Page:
Hereford & Worcester

Frank Freeman reunion: Clubbers who got their kicks on the A456

Simon Nicholl from Fairport Convention, Captain Beefheart, Judy Dyble from Fairport Convention, Pete Drumond and Mick Fleetwood Image copyright Colin Hill/Wynn Freeman
Image caption Performers at Frank Freeman's included (clockwise from top left) Simon Nicholl from Fairport Convention, Captain Beefheart, Judy Dyble from Fairport Convention, Pete Drumond and Mick Fleetwood

An unprepossessing Worcestershire dance school offering ballroom classes for beginners went from an establishment of formal elegance to a raucous rock and roll club which DJ John Peel described in 1963 as "the most amazing place".

Now, more than 50 years later, the crowds who gathered to watch Tyrannosaurus Rex, Fleetwood Mac and Captain Beefheart play at Frank Freeman's Dancing School in Kidderminster are having a reunion.

Image copyright Kevyn Gammond
Image caption Frank Freeman's club held popular dancing sessions every Sunday night

Run by a couple in their 60s, Frank Freeman and his wife Wynn specialised in ballroom dancing but needed to supplement their income, so started holding Sunday night sessions for up and coming bands.

On 30 April 1964 The Crestas performed - it was the first live rock 'n' roll band to play there.

Bigger acts followed. "We had Marc Bolan before they became T Rex," said Mrs Freeman.

"He used to be Tyrannosaurus Rex. But he didn't play his ordinary music; he had Indian pom-poms and Indian music then. A very good looking lad. He became number one."

Image copyright Wynn Freeman
Image caption John Peel was both a fan and a performer at Frank Freeman's

John Peel, the former Radio One DJ famed for championing new music, called the set-up "utterly bizarre."

"Frank and his wife were both quite elderly, and they were making cups of tea and sandwiches for Beefheart," he once said.

Clive Selwood, an agent and promoter at the time, said it was these little details that Captain Beefheart enjoyed.

"It was one of his favourite venues," he said. "He loved the idea after the gig, Mrs Freeman would offer the bands cucumber sandwiches, which was hardly rock 'n' roll."

Image copyright Colin Hill
Image caption Acts included (clockwise from top left) Stab Webb from Chicken Shack, The Delta, Tyrannosaurus Rex, and Christine Perfect

Robert Plant, lead singer of Led Zeppelin, was also a fan, performing there and even writing a letter of support to the local newspaper.

Mrs Freeman, who kept in touch with Plant until her death in 2008, said: "When we started rock n' roll, all the people in the town used to look down their noses at us. Robert told the paper 'if Mr Freeman is putting on rock n' roll, you can be sure everything will be good and the children will be looked after.'"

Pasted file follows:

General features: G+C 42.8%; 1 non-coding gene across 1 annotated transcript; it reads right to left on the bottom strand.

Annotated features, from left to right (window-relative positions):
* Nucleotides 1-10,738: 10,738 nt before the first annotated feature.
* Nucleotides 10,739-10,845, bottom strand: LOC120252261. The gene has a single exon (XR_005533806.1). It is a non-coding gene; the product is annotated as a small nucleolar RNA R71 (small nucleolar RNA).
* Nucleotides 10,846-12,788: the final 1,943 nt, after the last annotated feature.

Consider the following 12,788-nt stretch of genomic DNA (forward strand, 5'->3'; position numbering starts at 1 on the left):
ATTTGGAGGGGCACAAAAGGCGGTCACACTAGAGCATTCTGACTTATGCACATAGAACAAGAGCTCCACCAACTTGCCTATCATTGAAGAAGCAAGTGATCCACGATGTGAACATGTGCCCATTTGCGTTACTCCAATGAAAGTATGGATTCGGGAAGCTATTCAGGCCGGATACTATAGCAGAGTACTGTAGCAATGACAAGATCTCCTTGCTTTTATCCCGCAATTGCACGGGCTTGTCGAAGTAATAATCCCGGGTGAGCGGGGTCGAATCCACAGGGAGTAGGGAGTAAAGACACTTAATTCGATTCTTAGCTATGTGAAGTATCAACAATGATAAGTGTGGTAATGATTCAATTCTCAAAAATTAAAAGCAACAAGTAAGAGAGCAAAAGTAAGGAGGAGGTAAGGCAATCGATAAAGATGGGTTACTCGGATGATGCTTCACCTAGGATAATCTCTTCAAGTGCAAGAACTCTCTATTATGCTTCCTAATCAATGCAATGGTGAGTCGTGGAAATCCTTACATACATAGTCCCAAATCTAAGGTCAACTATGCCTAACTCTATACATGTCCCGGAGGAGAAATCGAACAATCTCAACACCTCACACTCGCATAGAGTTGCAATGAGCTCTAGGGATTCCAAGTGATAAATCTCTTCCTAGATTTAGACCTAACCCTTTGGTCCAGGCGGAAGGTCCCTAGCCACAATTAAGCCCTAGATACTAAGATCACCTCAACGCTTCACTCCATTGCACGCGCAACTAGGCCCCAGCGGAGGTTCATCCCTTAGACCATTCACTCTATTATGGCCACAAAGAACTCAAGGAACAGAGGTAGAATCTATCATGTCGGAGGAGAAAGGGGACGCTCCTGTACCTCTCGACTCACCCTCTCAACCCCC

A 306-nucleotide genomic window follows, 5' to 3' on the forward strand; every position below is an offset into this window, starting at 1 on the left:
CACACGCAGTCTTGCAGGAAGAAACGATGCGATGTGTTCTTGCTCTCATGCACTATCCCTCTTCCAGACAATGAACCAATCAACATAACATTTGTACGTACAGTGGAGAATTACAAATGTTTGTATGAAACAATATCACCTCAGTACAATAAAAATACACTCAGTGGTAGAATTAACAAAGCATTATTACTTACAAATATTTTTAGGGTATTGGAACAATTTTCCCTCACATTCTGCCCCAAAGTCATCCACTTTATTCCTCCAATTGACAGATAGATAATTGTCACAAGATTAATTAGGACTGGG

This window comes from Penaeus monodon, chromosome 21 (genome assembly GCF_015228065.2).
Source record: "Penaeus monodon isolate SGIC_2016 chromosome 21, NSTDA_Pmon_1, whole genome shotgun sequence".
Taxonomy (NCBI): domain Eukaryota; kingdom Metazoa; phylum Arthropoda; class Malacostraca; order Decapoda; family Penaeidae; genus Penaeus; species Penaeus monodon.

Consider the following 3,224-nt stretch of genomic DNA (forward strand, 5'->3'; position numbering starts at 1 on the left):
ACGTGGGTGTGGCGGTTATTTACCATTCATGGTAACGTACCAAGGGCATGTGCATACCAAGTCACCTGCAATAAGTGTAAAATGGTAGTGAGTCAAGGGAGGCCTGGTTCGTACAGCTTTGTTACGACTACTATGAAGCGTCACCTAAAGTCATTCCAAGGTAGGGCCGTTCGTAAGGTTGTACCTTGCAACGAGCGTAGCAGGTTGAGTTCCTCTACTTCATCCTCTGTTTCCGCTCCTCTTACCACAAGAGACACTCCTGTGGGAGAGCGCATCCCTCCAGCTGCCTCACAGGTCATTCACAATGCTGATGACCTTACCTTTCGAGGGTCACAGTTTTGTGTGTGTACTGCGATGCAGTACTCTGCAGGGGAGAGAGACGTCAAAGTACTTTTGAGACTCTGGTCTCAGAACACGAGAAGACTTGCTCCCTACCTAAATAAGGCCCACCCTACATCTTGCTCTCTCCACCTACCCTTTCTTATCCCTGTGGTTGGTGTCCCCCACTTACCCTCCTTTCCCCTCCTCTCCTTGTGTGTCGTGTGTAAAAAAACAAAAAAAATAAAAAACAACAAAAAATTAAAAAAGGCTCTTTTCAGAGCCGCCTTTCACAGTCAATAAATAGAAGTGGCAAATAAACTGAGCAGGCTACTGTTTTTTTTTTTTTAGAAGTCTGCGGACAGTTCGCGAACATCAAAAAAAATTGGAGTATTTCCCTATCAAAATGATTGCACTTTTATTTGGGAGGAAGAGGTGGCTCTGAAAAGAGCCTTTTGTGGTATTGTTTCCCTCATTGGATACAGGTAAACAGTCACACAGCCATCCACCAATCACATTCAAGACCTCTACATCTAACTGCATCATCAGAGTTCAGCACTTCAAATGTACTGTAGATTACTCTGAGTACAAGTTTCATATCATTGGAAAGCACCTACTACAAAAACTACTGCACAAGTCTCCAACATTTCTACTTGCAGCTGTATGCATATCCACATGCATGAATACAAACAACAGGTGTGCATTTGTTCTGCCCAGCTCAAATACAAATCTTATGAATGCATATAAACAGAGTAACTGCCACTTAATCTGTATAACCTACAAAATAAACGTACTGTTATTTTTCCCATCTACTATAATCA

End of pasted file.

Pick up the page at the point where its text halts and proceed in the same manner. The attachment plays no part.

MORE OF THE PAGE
Image copyright Wynn Freeman
Image caption Rock-folk group Eclection performed in the 1960s

Mrs Freeman remembered: "John Peel was gob-smacked that a ballroom school played his type of music - he couldn't get over it. He was doing his afternoon show on the wireless at the time and used to give us a plug.

"He liked Frank. He said Frank was the nicest person he'd ever met and the crowd took to him."

In 1991, Mr Freeman collapsed and died at the club.

Image copyright Wynn Freeman/Kevyn Gammond
Image caption Frank Freeman, with his wife Wynn, died in 1991 after collapsing at the club. Mrs Freeman, who died in 2008, maintained strong links with Robert Plant (pictured right), who was a supporter of Freeman's

Organiser of the reunion, Dave Shuck, went to Frank's in the 60s and 70s "to decompress and let off steam" and described the events as "incredible times".

He managed to contact fellow audience members - some he had stayed in touch with, others he reached by putting an advert on Facebook. He specified people who wanted to go to the reunion, to be held at Gainsborough Hall in Kidderminster on Saturday, must be over the age of 55.

DJs will play some of the tracks performed during the club's heyday while original black and white photographs will be projected onto a wall behind them.

Image copyright None
Image caption Frank Freeman's first dance school was on Church Street in Kidderminster, later moving to Mill Street, where a plaque was erected by the town's civic society

The club, on Mill Street, no longer exists. It is now a French restaurant. All that remains to mark the place where seminal bands of the 60s and 70s cut their teeth is a plaque erected by Kidderminster Civic Society.

Also surviving is a note written by John Peel:

"To Mr Freeman. It is good that you have this place of people to come, listen and dance. Thank you. X"

More on this story

Around the BBC